[squeak-dev] Printing standard output from PipeableOSProcess on the Transcript
David T. Lewis
lewis at mail.msen.com
Sat Jan 15 15:53:26 UTC 2022
On Fri, Jan 14, 2022 at 10:03:46PM -0500, David O'Toole wrote:
> I forgot to include the output method. Adding "flush" seems to have helped,
> but output still stops coming well before it is complete.
> On Fri, Jan 14, 2022 at 9:49 PM David O'Toole <deeteeoh1138 at gmail.com>
> > I have a question relating to PipeableOSProcess. I'm trying to read the
> > standard output from the process and (optionally) print it to the
> > Transcript. Several large chunks consisting of dozens of lines are
> > produced, but then output halts always after a certain number of characters
> > (stopping in the middle of a line) even though I can verify that the Scheme
> > process completed its entire job successfully and should have produced more
> > output. Am I setting up / accessing the PipeableOSProcess incorrectly in my
> > snippet here? I would greatly appreciate any tips you might be able to give
> > on my investigating this further. I am running Squeak 5.3 on Linux.
A likely source of the problem relates to reading available data from
an OS pipe, particularly if a large amount of data is involved. When
you send #upToEnd to the reader, you will get all of the data that is
currently available in the pipe. Meanwhile, pipe itself may be waiting
for someone to read from it before it allows the process that is writing
to the pipe (the Scheme interpreter in this case) to complete the write.
The end result is that when you read upToEnd from a pipe, you may not
receive the entire chunk of data that is being written by Scheme, and
you may need to wait for a few milliseconds and do another read to
get the rest.
For purposes of debugging, try putting a short delay before the #upToEnd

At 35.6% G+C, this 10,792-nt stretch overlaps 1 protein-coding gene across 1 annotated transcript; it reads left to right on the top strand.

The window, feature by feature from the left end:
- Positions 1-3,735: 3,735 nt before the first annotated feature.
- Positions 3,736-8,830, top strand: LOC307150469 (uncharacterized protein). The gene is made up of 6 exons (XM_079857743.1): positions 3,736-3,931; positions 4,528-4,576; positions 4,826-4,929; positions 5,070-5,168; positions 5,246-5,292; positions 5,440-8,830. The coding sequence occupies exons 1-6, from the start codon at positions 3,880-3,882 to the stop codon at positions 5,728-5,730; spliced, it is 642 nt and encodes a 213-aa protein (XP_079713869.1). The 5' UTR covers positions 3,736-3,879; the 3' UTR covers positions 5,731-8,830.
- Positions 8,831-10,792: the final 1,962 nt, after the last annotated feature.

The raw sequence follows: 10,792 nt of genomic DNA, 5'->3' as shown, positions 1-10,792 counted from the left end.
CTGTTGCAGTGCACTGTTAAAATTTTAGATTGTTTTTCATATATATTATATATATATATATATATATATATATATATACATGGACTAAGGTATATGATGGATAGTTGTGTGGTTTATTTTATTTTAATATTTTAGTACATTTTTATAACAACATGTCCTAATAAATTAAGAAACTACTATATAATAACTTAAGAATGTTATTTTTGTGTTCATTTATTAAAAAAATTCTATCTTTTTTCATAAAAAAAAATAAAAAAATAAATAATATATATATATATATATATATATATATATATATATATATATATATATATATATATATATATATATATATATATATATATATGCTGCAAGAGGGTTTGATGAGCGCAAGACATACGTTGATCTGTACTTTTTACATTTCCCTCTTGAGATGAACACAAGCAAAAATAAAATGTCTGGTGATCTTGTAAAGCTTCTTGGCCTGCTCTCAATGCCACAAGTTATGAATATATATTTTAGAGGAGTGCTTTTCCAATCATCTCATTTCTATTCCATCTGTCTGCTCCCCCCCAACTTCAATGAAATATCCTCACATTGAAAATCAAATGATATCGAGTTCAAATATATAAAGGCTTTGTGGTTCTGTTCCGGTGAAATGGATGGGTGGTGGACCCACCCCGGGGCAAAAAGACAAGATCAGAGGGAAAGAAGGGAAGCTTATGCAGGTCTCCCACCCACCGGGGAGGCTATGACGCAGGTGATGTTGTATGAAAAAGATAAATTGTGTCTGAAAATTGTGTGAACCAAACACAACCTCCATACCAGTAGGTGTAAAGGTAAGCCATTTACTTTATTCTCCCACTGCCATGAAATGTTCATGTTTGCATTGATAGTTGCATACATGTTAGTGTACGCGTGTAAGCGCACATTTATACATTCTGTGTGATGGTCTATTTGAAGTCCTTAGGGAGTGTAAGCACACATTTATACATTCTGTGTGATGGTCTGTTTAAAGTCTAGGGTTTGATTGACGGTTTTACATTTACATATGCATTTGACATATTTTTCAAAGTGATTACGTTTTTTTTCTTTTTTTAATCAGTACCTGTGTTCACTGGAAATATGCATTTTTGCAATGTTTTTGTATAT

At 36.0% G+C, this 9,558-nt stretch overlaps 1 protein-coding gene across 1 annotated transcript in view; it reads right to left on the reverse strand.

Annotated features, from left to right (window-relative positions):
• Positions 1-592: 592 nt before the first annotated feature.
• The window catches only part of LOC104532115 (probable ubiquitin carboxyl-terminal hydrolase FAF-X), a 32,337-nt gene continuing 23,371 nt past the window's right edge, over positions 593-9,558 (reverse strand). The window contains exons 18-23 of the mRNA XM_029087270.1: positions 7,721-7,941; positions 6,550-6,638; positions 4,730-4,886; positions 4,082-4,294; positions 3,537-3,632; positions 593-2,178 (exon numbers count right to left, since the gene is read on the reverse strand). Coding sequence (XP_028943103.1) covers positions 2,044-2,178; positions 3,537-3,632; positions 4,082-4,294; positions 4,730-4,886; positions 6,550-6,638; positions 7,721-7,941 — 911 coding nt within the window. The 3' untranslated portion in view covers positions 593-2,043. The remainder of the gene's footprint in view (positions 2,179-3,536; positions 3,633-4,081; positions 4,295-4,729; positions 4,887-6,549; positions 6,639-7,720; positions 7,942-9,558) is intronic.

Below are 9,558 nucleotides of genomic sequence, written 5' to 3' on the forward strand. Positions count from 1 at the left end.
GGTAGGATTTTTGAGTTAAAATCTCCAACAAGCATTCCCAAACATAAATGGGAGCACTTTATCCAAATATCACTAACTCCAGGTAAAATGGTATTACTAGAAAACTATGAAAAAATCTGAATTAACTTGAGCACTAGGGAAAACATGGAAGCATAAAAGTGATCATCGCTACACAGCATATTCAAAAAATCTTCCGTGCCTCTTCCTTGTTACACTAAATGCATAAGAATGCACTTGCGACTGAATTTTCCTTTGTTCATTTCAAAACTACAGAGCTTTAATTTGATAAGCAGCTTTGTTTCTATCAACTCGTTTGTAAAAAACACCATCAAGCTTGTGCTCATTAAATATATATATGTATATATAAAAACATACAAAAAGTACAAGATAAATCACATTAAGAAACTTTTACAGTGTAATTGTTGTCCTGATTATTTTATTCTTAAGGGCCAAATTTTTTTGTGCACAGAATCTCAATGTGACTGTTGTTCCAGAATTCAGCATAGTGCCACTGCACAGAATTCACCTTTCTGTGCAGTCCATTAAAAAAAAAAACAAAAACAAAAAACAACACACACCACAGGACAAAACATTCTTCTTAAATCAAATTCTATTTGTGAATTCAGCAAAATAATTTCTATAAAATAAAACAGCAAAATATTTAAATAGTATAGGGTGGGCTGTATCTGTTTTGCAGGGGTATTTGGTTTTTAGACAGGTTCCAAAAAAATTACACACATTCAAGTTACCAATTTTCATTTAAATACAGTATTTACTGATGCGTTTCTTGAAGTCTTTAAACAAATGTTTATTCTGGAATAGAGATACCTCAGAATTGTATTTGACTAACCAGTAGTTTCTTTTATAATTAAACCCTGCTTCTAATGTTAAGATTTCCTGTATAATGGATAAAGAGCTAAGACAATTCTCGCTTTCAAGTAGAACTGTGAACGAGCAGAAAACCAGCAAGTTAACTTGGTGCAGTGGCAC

(Delay forMilliseconds: 200). If that makes it work, it will confirm
my guess above.
A couple of related notes for your information:
Take a look at the #upToEndOfFile method, as compared to #upToEnd.
You will not be able to use it for your Scheme interpreter because
it would wait for the Scheme interpreter to close its end of the
pipe, which is not what you want for in interactive connection. But
it may clarify the issues of reading from a pipe.
Also look at class BufferedAsyncFileReadStream, which deals with
the issue by populating its buffer based on AIO events (data available
on the pipe) to minimize the need for polling loops to get data
from a pipe. This is how you are reading the pipe data, and depending
on whether you have the AIOPlugin in your VM, it may be falling back
on its polling loop instead of being event driven. This should still
work fine but it affects timing of the data available from the pipe.
Regarding the #flush, I'm not sure I understand what you are doing
in the #step method, but when you write to the external Scheme
process on pipeToInput you do want to flush it. That ensures that
your data gets pushed out to the OS pipe, and makes it available
for Scheme to read from its end of the pipe.
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